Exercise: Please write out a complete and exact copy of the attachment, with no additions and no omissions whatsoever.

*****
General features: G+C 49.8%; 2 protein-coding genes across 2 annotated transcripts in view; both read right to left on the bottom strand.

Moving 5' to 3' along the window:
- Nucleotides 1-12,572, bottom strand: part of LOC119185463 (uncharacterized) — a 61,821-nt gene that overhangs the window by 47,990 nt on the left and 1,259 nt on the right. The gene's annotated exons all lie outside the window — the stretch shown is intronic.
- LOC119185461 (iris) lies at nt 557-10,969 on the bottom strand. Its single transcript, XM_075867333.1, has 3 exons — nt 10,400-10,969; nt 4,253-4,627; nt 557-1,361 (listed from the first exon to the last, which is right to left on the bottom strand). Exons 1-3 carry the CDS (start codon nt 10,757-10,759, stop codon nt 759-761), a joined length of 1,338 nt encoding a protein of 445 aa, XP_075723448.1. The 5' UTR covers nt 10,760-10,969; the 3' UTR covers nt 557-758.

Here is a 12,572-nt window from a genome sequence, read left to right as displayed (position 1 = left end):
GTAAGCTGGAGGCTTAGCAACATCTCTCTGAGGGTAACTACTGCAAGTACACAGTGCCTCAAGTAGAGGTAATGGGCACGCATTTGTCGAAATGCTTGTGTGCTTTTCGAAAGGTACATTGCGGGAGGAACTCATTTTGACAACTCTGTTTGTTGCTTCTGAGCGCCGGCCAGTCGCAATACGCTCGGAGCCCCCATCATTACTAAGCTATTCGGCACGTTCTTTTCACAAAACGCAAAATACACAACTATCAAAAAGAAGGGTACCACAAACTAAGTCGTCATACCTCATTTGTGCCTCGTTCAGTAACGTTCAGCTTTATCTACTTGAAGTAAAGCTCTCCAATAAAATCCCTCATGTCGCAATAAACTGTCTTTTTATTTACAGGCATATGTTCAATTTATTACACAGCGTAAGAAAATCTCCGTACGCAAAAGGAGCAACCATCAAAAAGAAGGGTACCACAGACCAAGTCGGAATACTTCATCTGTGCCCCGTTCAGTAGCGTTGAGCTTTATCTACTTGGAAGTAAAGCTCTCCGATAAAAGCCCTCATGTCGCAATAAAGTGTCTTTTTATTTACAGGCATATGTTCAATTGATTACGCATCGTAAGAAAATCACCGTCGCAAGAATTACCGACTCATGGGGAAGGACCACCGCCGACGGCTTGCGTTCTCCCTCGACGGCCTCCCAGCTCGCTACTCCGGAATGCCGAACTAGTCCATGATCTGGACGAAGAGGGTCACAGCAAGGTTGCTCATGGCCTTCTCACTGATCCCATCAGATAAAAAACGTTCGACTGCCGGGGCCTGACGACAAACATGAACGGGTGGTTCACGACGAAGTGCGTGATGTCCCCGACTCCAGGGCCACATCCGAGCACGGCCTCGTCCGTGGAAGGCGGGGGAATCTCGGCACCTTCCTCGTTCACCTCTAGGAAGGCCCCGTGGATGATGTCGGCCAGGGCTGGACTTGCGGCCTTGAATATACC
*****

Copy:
General features: G+C 49.8%; 2 protein-coding genes across 2 annotated transcripts in view; both read right to left on the bottom strand.

Moving 5' to 3' along the window:
- Nucleotides 1-12,572, bottom strand: part of LOC119185463 (uncharacterized) — a 61,821-nt gene that overhangs the window by 47,990 nt on the left and 1,259 nt on the right. The gene's annotated exons all lie outside the window — the stretch shown is intronic.
- LOC119185461 (iris) lies at nt 557-10,969 on the bottom strand. Its single transcript, XM_075867333.1, has 3 exons — nt 10,400-10,969; nt 4,253-4,627; nt 557-1,361 (listed from the first exon to the last, which is right to left on the bottom strand). Exons 1-3 carry the CDS (start codon nt 10,757-10,759, stop codon nt 759-761), a joined length of 1,338 nt encoding a protein of 445 aa, XP_075723448.1. The 5' UTR covers nt 10,760-10,969; the 3' UTR covers nt 557-758.

Here is a 12,572-nt window from a genome sequence, read left to right as displayed (position 1 = left end):
GTAAGCTGGAGGCTTAGCAACATCTCTCTGAGGGTAACTACTGCAAGTACACAGTGCCTCAAGTAGAGGTAATGGGCACGCATTTGTCGAAATGCTTGTGTGCTTTTCGAAAGGTACATTGCGGGAGGAACTCATTTTGACAACTCTGTTTGTTGCTTCTGAGCGCCGGCCAGTCGCAATACGCTCGGAGCCCCCATCATTACTAAGCTATTCGGCACGTTCTTTTCACAAAACGCAAAATACACAACTATCAAAAAGAAGGGTACCACAAACTAAGTCGTCATACCTCATTTGTGCCTCGTTCAGTAACGTTCAGCTTTATCTACTTGAAGTAAAGCTCTCCAATAAAATCCCTCATGTCGCAATAAACTGTCTTTTTATTTACAGGCATATGTTCAATTTATTACACAGCGTAAGAAAATCTCCGTACGCAAAAGGAGCAACCATCAAAAAGAAGGGTACCACAGACCAAGTCGGAATACTTCATCTGTGCCCCGTTCAGTAGCGTTGAGCTTTATCTACTTGGAAGTAAAGCTCTCCGATAAAAGCCCTCATGTCGCAATAAAGTGTCTTTTTATTTACAGGCATATGTTCAATTGATTACGCATCGTAAGAAAATCACCGTCGCAAGAATTACCGACTCATGGGGAAGGACCACCGCCGACGGCTTGCGTTCTCCCTCGACGGCCTCCCAGCTCGCTACTCCGGAATGCCGAACTAGTCCATGATCTGGACGAAGAGGGTCACAGCAAGGTTGCTCATGGCCTTCTCACTGATCCCATCAGATAAAAAACGTTCGACTGCCGGGGCCTGACGACAAACATGAACGGGTGGTTCACGACGAAGTGCGTGATGTCCCCGACTCCAGGGCCACATCCGAGCACGGCCTCGTCCGTGGAAGGCGGGGGAATCTCGGCACCTTCCTCGTTCACCTCTAGGAAGGCCCCGTGGATGATGTCGGCCAGGGCTGGACTTGCGGCCTTGAATATACC